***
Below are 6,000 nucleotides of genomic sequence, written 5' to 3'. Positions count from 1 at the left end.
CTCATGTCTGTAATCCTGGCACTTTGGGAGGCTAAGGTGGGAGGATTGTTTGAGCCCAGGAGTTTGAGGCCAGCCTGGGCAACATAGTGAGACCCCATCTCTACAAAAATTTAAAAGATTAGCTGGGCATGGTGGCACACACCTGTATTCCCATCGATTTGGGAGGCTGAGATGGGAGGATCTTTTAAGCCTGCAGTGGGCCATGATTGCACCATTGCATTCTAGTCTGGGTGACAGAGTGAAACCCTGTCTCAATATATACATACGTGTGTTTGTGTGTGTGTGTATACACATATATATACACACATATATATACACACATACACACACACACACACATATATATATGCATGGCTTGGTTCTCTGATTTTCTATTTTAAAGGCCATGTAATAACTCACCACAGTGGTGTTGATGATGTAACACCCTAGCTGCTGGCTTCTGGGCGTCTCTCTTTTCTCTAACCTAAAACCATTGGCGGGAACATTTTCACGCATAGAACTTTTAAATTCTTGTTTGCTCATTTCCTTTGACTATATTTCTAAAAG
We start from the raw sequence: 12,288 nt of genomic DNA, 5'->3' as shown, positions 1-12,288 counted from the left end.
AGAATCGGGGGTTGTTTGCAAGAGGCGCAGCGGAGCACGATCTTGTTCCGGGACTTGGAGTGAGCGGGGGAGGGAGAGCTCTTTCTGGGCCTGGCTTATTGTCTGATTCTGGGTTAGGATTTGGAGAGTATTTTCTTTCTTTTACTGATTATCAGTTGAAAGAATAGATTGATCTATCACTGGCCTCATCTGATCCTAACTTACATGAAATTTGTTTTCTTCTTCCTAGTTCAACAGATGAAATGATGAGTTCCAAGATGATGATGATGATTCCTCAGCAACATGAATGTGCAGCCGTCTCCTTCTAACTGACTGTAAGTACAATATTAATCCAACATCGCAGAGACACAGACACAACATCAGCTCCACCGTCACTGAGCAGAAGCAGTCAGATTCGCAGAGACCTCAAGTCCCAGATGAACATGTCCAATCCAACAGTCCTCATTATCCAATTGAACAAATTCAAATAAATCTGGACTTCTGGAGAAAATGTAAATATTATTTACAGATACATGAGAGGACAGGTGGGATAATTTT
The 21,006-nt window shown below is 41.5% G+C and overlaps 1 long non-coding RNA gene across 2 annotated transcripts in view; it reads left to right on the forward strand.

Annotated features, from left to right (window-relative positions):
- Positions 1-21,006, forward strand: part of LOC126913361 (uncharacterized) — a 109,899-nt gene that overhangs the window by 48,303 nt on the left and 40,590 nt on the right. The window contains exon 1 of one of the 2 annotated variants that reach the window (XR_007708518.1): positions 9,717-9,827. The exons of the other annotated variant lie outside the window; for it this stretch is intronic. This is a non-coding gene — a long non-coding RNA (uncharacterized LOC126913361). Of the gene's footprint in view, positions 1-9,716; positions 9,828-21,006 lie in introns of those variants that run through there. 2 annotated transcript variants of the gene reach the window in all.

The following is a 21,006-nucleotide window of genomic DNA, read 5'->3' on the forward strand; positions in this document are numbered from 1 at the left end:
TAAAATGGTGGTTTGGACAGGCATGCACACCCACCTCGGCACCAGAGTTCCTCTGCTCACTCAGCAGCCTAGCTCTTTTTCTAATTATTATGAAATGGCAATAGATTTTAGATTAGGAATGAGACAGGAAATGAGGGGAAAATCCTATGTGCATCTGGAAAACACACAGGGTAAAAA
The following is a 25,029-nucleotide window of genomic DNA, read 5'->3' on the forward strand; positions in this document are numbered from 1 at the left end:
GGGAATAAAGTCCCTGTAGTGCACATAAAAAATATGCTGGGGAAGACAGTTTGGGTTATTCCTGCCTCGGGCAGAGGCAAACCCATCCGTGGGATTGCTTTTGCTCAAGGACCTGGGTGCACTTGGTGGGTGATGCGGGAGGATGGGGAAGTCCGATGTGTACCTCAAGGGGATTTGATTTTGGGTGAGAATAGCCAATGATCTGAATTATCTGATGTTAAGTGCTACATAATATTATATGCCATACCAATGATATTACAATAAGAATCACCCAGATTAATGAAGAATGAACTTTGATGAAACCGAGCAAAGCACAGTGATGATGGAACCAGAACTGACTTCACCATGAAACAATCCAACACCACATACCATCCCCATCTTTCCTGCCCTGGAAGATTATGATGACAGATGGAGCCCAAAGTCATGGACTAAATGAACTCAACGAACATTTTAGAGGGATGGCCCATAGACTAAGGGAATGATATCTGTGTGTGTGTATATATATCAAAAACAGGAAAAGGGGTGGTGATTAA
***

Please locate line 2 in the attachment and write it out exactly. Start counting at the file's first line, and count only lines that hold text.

CTCATGTCTGTAATCCTGGCACTTTGGGAGGCTAAGGTGGGAGGATTGTTTGAGCCCAGGAGTTTGAGGCCAGCCTGGGCAACATAGTGAGACCCCATCTCTACAAAAATTTAAAAGATTAGCTGGGCATGGTGGCACACACCTGTATTCCCATCGATTTGGGAGGCTGAGATGGGAGGATCTTTTAAGCCTGCAGTGGGCCATGATTGCACCATTGCATTCTAGTCTGGGTGACAGAGTGAAACCCTGTCTCAATATATACATACGTGTGTTTGTGTGTGTGTGTATACACATATATATACACACATATATATACACACATACACACACACACACACATATATATATGCATGGCTTGGTTCTCTGATTTTCTATTTTAAAGGCCATGTAATAACTCACCACAGTGGTGTTGATGATGTAACACCCTAGCTGCTGGCTTCTGGGCGTCTCTCTTTTCTCTAACCTAAAACCATTGGCGGGAACATTTTCACGCATAGAACTTTTAAATTCTTGTTTGCTCATTTCCTTTGACTATATTTCTAAAAG